Published in  
June 21, 2023

Ibn Mulaqqin's al-Tadhkirah | 21-30

This is an introductory explanation and short notes on Imam Ibn al-Mulaqqin's al-Tadhkirah fi Ulum al-Hadith. It is one of the first books taught to students interested in the sciences of hadith. Imam Ibn Mulaqqin is a famous hadith master and a Shafi'i jurist. This is a list of terms used in hadith sciences, which he summarised from his two-volume work on hadith principles named: Al-Muqni' fi Ulum al-Hadith. This is Part 3 of the series.

وَالْمُعَلَّلُ: وَهُوَ مَا اطُّلِعَ فِيهِ [عَلَى عِلَّةٍ قَادِحَةٍ فِي صِحَّتِهِ، مَعَ السَّلامَةِ عَنْهَا ظَاهِرًا.

21. Muállal (the defective report): Reports which appear to be safe from any defect, but (on closer inspection) there are hidden defects (illal) and factors which prevent it from being a sound report.

- Linguistically, Muállal refers to being defective. It is also known as Ma'lul.

- In such a narration, one of the narrators in the chain did some taghayyur (changes) in the narration based on his speculation.

- al-Illah (العلّة) refers to a defect or a disease. In hadith terminology, it refers to hidden defects in a narration’s chain or text that impairs its authenticity although it appears to be sound. The narration could be defective due to a narrator lying, being negligent, having poor memory, etc. It is said that Imam al-Tirmidhi called naskh (abrogation) as illah.

- It requires the investigation of a highly trained scholar of hadith to spot such defects. This is why only a few of the leading scholars delved into this area, such as Imam Ibn al-Madini, Ahmad, al-Bukhari etc.

- Imam Ibn al-Madini says that such a defect can only be revealed if all the asanid of a particular hadith are collated. In his book Al-'Ilal, he gives thirty-four successors and the names of those companions from whom each of them heard ahadith directly. For example, he says that al-Hasan al-Basri (d. 110H, aged 88) did not see 'Ali (d. 40H), although he adds that there is a slight possibility that he may have seen him during his childhood in Madinah.[60] Such information is very important, since for example, many Sufi traditions go back to Al-Hasan al-Basri, who is claimed to report directly from 'Ali.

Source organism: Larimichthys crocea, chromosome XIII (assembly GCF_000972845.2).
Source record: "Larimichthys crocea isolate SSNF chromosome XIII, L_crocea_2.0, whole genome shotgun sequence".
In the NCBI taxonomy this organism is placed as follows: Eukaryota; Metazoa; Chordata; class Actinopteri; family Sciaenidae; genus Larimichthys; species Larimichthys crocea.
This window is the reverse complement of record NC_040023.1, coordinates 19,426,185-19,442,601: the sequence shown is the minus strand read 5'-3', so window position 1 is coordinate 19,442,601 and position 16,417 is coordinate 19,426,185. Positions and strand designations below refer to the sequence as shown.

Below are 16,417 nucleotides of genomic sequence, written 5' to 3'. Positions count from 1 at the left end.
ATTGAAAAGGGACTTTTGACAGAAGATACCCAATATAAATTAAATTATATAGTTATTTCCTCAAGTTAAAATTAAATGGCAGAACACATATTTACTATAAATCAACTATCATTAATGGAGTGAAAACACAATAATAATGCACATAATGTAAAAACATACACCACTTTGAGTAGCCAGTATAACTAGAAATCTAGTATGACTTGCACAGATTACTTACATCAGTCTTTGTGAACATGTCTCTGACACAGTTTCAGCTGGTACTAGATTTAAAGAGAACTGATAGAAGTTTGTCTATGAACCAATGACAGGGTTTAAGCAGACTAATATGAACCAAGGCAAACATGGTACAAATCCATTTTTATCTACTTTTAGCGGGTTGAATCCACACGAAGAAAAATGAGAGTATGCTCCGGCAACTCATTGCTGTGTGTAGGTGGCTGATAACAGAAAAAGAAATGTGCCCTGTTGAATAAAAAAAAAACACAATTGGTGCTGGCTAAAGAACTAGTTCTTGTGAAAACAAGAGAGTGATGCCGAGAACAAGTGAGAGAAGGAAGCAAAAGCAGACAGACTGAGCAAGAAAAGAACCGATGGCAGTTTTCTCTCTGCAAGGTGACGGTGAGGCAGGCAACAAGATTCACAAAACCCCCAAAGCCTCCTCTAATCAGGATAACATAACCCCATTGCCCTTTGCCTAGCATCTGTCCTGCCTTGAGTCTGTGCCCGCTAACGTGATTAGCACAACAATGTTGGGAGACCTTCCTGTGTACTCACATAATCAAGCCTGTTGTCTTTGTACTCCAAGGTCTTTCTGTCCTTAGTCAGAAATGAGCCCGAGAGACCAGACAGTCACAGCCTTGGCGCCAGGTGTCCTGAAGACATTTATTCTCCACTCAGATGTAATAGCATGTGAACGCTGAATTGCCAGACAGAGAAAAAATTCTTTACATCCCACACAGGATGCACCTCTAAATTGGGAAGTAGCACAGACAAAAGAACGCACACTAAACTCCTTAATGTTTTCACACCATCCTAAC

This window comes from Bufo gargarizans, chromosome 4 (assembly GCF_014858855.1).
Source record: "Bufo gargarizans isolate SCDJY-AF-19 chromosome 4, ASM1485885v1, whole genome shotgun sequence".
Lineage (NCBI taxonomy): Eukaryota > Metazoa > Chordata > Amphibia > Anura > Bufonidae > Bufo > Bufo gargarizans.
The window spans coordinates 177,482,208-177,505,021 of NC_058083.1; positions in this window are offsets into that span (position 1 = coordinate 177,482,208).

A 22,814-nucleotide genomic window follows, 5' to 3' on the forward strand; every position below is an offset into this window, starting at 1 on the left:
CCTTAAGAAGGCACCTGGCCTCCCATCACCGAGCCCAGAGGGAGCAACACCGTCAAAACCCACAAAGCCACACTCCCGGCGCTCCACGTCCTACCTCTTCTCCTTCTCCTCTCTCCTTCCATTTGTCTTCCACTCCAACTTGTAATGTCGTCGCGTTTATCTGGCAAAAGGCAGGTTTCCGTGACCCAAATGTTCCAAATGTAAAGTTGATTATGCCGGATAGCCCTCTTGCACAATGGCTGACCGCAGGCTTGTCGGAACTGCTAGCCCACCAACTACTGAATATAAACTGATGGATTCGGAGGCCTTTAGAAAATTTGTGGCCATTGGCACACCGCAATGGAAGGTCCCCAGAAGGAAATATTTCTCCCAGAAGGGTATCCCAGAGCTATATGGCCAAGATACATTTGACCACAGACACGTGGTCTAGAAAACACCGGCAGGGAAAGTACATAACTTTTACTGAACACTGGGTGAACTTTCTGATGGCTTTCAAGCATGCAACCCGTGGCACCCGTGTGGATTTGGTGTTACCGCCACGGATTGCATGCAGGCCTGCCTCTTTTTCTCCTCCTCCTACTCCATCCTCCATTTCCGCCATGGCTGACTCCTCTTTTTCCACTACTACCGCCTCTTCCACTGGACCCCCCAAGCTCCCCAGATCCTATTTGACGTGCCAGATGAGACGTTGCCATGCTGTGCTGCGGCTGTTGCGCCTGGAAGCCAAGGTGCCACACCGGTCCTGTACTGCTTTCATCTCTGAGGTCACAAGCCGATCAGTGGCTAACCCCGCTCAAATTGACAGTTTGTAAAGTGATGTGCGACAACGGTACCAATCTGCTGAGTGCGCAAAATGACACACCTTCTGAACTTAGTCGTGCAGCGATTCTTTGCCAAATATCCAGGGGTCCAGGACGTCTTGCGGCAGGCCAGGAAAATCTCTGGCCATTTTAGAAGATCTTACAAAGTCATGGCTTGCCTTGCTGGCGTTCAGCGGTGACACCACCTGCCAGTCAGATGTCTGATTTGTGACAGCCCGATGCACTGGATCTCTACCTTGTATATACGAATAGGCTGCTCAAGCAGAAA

- Example: The hadith of Ya‘la ibn ‘Ubayd, from ath-Thawri, from Amr ibn Deenar, from Ibn ‘Umar in marfu‘ form, that states, “The two parties involved in a transaction have the right to keep or return goods…”.. In this narration, Ya‘la erred in narrating from Sufyan ath-Thawri by saying Amr ibn Deenar, when in fact, it was Abdullah ibn Deenar who was supposed to be in the chain. Hence, we see that the matn is sahih despite there being this ‘illah in the isnad. Why? Both Amr and ‘Abdullah ibn Deenar are thiqah, and exchanging a thiqah for another thiqah does not affect the authenticity of the matn, even when such an error occurs in the isnad.

وَالْمُضْطَرِبُ : وَهُوَ مَا يُرْوَى عَلَى أَوْجُهٍ مُخْتَلِفَةٍ مُتَسَاوِيَةٍ

22. Mudtarib (the inconsistent report): Ambiguous; that which is reported via different routes or versions of equal rank or strength.

- Linguistically, Mudtarib refers to being disrupted and is derived from the word idtiraab.

- In such a narration, there are multiple reports conflict with each other such that it is not possible to reconcile between them. Furthermore, all of those narrations are equal in strength from all angles, making it impossible to give preference to one over the other and do tarjeeh. Mudtarib is a type of Illah as well. This defect can occur in the sanad or the matn. In this case, both narrations are termed as weak.